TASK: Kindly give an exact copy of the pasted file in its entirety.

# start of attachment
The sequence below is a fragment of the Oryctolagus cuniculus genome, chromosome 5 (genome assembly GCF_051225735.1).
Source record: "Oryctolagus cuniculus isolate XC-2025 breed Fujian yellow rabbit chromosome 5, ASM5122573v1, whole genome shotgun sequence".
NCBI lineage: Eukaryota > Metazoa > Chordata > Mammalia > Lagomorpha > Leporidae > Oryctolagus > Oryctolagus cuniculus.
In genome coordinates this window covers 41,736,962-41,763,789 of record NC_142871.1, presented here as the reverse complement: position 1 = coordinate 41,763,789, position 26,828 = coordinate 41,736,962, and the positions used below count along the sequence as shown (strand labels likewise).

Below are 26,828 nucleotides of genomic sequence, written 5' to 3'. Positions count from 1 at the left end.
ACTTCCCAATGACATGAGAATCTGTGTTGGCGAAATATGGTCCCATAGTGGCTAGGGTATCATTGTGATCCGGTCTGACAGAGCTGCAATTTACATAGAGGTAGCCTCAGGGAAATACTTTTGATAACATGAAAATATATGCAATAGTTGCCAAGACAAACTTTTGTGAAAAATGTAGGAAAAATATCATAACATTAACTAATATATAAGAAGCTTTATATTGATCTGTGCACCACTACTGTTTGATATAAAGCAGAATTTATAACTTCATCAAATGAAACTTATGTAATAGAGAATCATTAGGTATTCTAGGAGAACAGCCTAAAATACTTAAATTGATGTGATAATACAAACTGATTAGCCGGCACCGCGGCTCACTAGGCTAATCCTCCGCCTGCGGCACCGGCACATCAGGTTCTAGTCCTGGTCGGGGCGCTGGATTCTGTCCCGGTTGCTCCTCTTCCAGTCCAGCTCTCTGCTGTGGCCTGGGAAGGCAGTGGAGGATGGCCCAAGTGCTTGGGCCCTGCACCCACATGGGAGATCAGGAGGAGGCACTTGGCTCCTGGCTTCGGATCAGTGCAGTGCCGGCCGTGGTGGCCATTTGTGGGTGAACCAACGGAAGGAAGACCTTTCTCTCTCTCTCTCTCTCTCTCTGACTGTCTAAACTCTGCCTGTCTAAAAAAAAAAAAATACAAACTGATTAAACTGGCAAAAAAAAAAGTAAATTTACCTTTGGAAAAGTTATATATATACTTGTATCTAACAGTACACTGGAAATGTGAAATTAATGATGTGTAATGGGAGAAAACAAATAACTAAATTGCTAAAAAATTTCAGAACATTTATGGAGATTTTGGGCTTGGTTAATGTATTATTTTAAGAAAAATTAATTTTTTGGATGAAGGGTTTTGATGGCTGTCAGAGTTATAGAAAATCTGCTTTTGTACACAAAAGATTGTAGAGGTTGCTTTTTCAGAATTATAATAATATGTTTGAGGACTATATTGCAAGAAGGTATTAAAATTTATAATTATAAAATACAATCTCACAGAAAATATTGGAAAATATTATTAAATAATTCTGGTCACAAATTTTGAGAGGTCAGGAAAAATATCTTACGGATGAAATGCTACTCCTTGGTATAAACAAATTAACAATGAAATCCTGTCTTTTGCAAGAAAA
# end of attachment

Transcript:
The sequence below is a fragment of the Oryctolagus cuniculus genome, chromosome 5 (genome assembly GCF_051225735.1).
Source record: "Oryctolagus cuniculus isolate XC-2025 breed Fujian yellow rabbit chromosome 5, ASM5122573v1, whole genome shotgun sequence".
NCBI lineage: Eukaryota > Metazoa > Chordata > Mammalia > Lagomorpha > Leporidae > Oryctolagus > Oryctolagus cuniculus.
In genome coordinates this window covers 41,736,962-41,763,789 of record NC_142871.1, presented here as the reverse complement: position 1 = coordinate 41,763,789, position 26,828 = coordinate 41,736,962, and the positions used below count along the sequence as shown (strand labels likewise).

Below are 26,828 nucleotides of genomic sequence, written 5' to 3'. Positions count from 1 at the left end.
ACTTCCCAATGACATGAGAATCTGTGTTGGCGAAATATGGTCCCATAGTGGCTAGGGTATCATTGTGATCCGGTCTGACAGAGCTGCAATTTACATAGAGGTAGCCTCAGGGAAATACTTTTGATAACATGAAAATATATGCAATAGTTGCCAAGACAAACTTTTGTGAAAAATGTAGGAAAAATATCATAACATTAACTAATATATAAGAAGCTTTATATTGATCTGTGCACCACTACTGTTTGATATAAAGCAGAATTTATAACTTCATCAAATGAAACTTATGTAATAGAGAATCATTAGGTATTCTAGGAGAACAGCCTAAAATACTTAAATTGATGTGATAATACAAACTGATTAGCCGGCACCGCGGCTCACTAGGCTAATCCTCCGCCTGCGGCACCGGCACATCAGGTTCTAGTCCTGGTCGGGGCGCTGGATTCTGTCCCGGTTGCTCCTCTTCCAGTCCAGCTCTCTGCTGTGGCCTGGGAAGGCAGTGGAGGATGGCCCAAGTGCTTGGGCCCTGCACCCACATGGGAGATCAGGAGGAGGCACTTGGCTCCTGGCTTCGGATCAGTGCAGTGCCGGCCGTGGTGGCCATTTGTGGGTGAACCAACGGAAGGAAGACCTTTCTCTCTCTCTCTCTCTCTCTCTGACTGTCTAAACTCTGCCTGTCTAAAAAAAAAAAAATACAAACTGATTAAACTGGCAAAAAAAAAAGTAAATTTACCTTTGGAAAAGTTATATATATACTTGTATCTAACAGTACACTGGAAATGTGAAATTAATGATGTGTAATGGGAGAAAACAAATAACTAAATTGCTAAAAAATTTCAGAACATTTATGGAGATTTTGGGCTTGGTTAATGTATTATTTTAAGAAAAATTAATTTTTTGGATGAAGGGTTTTGATGGCTGTCAGAGTTATAGAAAATCTGCTTTTGTACACAAAAGATTGTAGAGGTTGCTTTTTCAGAATTATAATAATATGTTTGAGGACTATATTGCAAGAAGGTATTAAAATTTATAATTATAAAATACAATCTCACAGAAAATATTGGAAAATATTATTAAATAATTCTGGTCACAAATTTTGAGAGGTCAGGAAAAATATCTTACGGATGAAATGCTACTCCTTGGTATAAACAAATTAACAATGAAATCCTGTCTTTTGCAAGAAAA